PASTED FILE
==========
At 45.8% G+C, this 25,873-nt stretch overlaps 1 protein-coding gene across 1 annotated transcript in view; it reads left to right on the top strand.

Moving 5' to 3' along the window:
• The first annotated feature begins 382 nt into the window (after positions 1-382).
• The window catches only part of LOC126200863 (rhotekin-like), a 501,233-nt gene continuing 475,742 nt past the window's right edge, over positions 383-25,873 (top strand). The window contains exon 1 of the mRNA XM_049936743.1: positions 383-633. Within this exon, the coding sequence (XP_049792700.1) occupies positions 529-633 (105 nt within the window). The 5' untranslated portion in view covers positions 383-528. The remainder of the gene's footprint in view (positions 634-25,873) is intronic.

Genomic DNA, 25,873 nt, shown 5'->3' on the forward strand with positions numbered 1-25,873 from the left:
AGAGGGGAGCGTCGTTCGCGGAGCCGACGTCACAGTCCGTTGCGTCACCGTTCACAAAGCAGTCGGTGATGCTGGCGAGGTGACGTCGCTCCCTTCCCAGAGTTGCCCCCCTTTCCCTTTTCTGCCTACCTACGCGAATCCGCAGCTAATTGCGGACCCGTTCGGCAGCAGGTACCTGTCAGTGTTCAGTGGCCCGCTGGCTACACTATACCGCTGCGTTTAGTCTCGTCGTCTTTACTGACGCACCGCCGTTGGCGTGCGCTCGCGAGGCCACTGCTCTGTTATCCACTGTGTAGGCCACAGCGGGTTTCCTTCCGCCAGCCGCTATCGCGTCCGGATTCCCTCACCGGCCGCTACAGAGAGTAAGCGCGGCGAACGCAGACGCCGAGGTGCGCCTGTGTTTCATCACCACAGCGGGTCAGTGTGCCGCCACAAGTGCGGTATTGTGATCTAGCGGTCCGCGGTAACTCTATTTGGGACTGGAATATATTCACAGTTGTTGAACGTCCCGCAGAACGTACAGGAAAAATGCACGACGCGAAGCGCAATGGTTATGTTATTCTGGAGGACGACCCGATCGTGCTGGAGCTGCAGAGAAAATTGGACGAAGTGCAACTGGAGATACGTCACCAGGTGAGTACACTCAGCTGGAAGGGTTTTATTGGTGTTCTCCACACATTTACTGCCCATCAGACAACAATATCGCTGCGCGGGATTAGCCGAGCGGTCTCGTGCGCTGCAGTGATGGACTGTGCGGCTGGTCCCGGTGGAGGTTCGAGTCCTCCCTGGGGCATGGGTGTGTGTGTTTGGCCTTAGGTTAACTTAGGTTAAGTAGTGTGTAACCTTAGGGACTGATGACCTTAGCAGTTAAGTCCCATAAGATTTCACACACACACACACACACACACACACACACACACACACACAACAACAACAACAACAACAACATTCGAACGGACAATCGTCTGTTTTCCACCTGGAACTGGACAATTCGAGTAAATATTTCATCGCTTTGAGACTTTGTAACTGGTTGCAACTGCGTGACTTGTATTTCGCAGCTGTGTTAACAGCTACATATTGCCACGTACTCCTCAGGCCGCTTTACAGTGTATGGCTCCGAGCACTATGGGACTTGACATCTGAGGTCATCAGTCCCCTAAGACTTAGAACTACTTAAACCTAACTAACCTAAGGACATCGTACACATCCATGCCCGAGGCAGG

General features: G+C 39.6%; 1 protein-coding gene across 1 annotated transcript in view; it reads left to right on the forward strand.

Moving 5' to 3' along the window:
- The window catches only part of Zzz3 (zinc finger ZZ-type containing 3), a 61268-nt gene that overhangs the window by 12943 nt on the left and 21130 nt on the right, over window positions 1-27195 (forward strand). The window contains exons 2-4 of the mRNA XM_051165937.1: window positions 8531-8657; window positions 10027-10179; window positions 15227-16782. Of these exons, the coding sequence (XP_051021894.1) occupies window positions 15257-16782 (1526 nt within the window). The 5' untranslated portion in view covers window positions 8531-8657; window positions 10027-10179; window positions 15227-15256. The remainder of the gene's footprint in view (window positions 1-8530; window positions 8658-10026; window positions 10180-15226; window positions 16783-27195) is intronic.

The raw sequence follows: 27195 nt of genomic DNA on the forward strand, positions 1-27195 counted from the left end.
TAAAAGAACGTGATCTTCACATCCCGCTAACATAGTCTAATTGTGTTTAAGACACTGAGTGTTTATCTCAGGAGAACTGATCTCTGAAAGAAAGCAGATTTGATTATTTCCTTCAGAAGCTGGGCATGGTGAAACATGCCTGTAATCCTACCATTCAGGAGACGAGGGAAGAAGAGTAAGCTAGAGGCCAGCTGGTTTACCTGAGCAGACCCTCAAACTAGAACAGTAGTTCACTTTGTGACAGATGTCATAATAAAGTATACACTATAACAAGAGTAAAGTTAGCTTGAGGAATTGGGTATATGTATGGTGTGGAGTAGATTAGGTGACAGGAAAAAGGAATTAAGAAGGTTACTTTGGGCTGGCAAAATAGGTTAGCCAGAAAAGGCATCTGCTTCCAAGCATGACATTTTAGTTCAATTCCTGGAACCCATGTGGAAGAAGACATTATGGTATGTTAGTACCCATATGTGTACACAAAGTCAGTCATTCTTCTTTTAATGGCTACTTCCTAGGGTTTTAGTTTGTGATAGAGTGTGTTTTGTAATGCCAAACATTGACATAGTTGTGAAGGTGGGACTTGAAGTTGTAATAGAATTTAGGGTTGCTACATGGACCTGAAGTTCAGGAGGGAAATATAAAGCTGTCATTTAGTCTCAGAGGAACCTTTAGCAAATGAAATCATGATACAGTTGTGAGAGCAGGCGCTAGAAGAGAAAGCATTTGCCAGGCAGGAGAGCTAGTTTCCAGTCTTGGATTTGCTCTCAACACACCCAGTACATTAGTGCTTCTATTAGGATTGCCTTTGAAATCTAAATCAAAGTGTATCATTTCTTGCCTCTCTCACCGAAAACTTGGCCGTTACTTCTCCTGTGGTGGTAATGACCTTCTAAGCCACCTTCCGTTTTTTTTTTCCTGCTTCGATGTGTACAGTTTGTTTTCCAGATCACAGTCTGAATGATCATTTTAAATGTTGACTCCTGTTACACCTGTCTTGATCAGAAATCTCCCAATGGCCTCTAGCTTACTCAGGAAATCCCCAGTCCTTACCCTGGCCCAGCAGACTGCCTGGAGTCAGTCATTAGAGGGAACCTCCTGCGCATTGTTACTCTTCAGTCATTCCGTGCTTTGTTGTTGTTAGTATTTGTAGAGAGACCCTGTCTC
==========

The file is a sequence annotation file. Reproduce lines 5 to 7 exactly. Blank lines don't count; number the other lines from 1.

Genomic DNA, 25,873 nt, shown 5'->3' on the forward strand with positions numbered 1-25,873 from the left:
AGAGGGGAGCGTCGTTCGCGGAGCCGACGTCACAGTCCGTTGCGTCACCGTTCACAAAGCAGTCGGTGATGCTGGCGAGGTGACGTCGCTCCCTTCCCAGAGTTGCCCCCCTTTCCCTTTTCTGCCTACCTACGCGAATCCGCAGCTAATTGCGGACCCGTTCGGCAGCAGGTACCTGTCAGTGTTCAGTGGCCCGCTGGCTACACTATACCGCTGCGTTTAGTCTCGTCGTCTTTACTGACGCACCGCCGTTGGCGTGCGCTCGCGAGGCCACTGCTCTGTTATCCACTGTGTAGGCCACAGCGGGTTTCCTTCCGCCAGCCGCTATCGCGTCCGGATTCCCTCACCGGCCGCTACAGAGAGTAAGCGCGGCGAACGCAGACGCCGAGGTGCGCCTGTGTTTCATCACCACAGCGGGTCAGTGTGCCGCCACAAGTGCGGTATTGTGATCTAGCGGTCCGCGGTAACTCTATTTGGGACTGGAATATATTCACAGTTGTTGAACGTCCCGCAGAACGTACAGGAAAAATGCACGACGCGAAGCGCAATGGTTATGTTATTCTGGAGGACGACCCGATCGTGCTGGAGCTGCAGAGAAAATTGGACGAAGTGCAACTGGAGATACGTCACCAGGTGAGTACACTCAGCTGGAAGGGTTTTATTGGTGTTCTCCACACATTTACTGCCCATCAGACAACAATATCGCTGCGCGGGATTAGCCGAGCGGTCTCGTGCGCTGCAGTGATGGACTGTGCGGCTGGTCCCGGTGGAGGTTCGAGTCCTCCCTGGGGCATGGGTGTGTGTGTTTGGCCTTAGGTTAACTTAGGTTAAGTAGTGTGTAACCTTAGGGACTGATGACCTTAGCAGTTAAGTCCCATAAGATTTCACACACACACACACACACACACACACACACACACACACACAACAACAACAACAACAACAACATTCGAACGGACAATCGTCTGTTTTCCACCTGGAACTGGACAATTCGAGTAAATATTTCATCGCTTTGAGACTTTGTAACTGGTTGCAACTGCGTGACTTGTATTTCGCAGCTGTGTTAACAGCTACATATTGCCACGTACTCCTCAGGCCGCTTTACAGTGTATGGCTCCGAGCACTATGGGACTTGACATCTGAGGTCATCAGTCCCCTAAGACTTAGAACTACTTAAACCTAACTAACCTAAGGACATCGTACACATCCATGCCCGAGGCAGG

General features: G+C 39.6%; 1 protein-coding gene across 1 annotated transcript in view; it reads left to right on the forward strand.